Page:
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Identifying Diabetes' Sneak Attack!

Updated: Dec 14, 2022

Previously, we’ve talked a great deal about the development of diabetes and even shared some tips on diet management. It may seem as though all these messages were directed towards the diabetic population only. However, that is never our intention!

Today, we want to make sure that we are speaking to ALL OF YOU.

YES, you! For many, diabetes could be the least of their concerns – and we really want it to stay this way for you guys! That is why, we’d also like to give a fair warning on our part: don’t be complacent, type 2 diabetes can sneak up to you.

Did you know? More than half of people diagnosed with Type 2 diabetes did not even suspect that they could have the condition. This eventually results in a late diagnosis of the condition, substantially increasing the risk of diabetes-related complications!

You may not have diabetes now but could very well be on the verge of developing it.

Prediabetes[1] refers to a condition whereby one has a higher-than-normal blood sugar level. While the blood sugar level may not be high enough to render it a diagnosis, much long-term damages of diabetes may already be starting.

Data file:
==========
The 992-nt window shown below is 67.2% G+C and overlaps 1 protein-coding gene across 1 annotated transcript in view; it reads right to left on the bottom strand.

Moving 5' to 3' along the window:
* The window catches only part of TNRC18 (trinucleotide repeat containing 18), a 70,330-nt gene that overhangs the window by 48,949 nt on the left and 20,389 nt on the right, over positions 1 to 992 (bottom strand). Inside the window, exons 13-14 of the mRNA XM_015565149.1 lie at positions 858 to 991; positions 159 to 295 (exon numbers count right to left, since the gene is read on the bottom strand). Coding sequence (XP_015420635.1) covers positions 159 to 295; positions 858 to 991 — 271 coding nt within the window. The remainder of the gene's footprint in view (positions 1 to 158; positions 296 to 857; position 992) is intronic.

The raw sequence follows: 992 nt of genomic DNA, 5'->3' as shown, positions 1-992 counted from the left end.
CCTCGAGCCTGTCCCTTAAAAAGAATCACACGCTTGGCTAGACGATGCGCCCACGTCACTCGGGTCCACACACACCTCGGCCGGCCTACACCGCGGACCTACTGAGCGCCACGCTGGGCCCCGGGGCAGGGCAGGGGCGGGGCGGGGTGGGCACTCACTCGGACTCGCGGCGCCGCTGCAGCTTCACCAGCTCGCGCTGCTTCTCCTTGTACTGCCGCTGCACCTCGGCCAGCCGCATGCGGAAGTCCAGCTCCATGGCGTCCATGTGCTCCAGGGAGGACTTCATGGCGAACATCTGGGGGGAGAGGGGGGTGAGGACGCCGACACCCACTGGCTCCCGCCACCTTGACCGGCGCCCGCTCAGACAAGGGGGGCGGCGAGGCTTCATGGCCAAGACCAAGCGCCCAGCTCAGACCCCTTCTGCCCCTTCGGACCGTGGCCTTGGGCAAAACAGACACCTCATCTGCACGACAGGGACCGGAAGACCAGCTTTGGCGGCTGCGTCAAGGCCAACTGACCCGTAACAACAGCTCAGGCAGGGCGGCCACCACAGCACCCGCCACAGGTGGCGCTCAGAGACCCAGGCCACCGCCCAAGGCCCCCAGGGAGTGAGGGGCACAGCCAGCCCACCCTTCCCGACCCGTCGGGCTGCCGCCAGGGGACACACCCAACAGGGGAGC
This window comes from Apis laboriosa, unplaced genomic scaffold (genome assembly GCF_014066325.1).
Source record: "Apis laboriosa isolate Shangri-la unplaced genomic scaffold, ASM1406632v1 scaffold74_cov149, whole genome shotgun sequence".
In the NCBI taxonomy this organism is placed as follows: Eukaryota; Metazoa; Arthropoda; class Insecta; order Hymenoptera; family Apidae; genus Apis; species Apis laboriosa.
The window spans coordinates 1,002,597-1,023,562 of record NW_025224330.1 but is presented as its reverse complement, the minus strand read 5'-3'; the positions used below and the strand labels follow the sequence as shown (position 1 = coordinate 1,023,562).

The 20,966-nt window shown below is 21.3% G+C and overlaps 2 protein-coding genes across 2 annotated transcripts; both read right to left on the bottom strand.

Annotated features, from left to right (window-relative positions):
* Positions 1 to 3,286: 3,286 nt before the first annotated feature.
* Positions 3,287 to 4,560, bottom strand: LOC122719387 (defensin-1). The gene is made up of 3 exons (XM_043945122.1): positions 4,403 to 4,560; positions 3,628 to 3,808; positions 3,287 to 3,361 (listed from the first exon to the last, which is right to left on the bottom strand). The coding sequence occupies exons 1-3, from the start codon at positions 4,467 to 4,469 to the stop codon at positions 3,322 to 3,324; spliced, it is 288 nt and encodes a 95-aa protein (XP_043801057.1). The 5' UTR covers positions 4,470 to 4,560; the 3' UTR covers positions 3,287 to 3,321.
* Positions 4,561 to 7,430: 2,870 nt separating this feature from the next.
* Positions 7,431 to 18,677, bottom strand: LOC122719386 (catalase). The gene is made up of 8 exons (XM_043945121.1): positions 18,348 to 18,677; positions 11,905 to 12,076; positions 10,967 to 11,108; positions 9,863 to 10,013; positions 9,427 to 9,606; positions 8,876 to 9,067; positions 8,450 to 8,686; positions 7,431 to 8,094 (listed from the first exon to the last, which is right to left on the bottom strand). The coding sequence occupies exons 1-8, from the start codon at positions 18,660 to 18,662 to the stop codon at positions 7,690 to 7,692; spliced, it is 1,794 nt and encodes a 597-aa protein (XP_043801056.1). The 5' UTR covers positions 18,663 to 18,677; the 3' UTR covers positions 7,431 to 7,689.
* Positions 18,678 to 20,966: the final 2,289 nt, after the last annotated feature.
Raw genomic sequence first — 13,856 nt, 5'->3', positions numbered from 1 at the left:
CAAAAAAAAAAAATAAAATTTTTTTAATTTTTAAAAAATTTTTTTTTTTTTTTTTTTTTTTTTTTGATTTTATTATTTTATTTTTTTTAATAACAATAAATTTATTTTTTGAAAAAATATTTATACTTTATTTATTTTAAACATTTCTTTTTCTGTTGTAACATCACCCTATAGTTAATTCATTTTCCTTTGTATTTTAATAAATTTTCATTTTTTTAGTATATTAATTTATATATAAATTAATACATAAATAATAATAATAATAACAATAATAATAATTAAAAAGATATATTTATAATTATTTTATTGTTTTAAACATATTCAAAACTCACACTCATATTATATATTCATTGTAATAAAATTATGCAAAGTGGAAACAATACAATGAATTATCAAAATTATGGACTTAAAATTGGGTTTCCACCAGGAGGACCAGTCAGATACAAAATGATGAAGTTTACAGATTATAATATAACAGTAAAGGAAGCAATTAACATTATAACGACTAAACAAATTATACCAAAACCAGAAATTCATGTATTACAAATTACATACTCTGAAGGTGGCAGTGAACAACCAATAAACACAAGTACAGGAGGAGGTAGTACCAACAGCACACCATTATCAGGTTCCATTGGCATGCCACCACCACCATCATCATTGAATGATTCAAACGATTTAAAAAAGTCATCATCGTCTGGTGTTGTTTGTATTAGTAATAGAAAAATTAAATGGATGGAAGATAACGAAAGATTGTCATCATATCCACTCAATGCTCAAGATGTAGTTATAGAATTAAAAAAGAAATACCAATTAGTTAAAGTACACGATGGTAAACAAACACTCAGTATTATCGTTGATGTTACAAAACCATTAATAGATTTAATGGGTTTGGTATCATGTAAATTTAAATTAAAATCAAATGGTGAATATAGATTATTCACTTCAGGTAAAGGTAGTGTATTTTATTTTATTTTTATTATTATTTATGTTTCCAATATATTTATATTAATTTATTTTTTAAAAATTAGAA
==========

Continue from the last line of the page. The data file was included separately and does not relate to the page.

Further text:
In most cases, symptoms of prediabetes can be mild or absent initially. A possible (and really subtle) sign would be darkened skin on affected areas of the body – including the neck, armpits, elbows, knees, and knuckles.

Later on, as the blood sugar level continues to increase, a person may experience fatigue, blurred vision, excessive thirst, constant hunger, and frequent urination. Health care professionals say [2] a person can have type 2 diabetes for years without knowing it. Hence, one should always pay close attention to these red flags.

The catch is, progression from prediabetes to type 2 diabetes is avoidable!

Studies[3] have shown that being overweight is a major risk factor in developing type 2 diabetes. Today, roughly 30 percent of overweight people have the disease, and 85 percent of diabetics are overweight.

The work, by Walter Willett, the Harvard School of Public Health’s (HSPH) Stare Professor of Epidemiology and Nutrition, and by his colleagues also showed that being even slightly overweight increased diabetes risk five times, and being seriously obese increased it 60 times.

Evidently, diet plays a HUGE role in the development of diabetes - the point that we have been reiterating over our last few blogposts!

At KosmodeHealth, we recognise this important correlation of Food/Diet with Diabetes. Hence, W0W® noodles are specially formulated for this purpose – the ONLY functional food that is not only nutritious (with 4g of protein and 6.6g fibre), but also leaves you with NO blood sugar spike!


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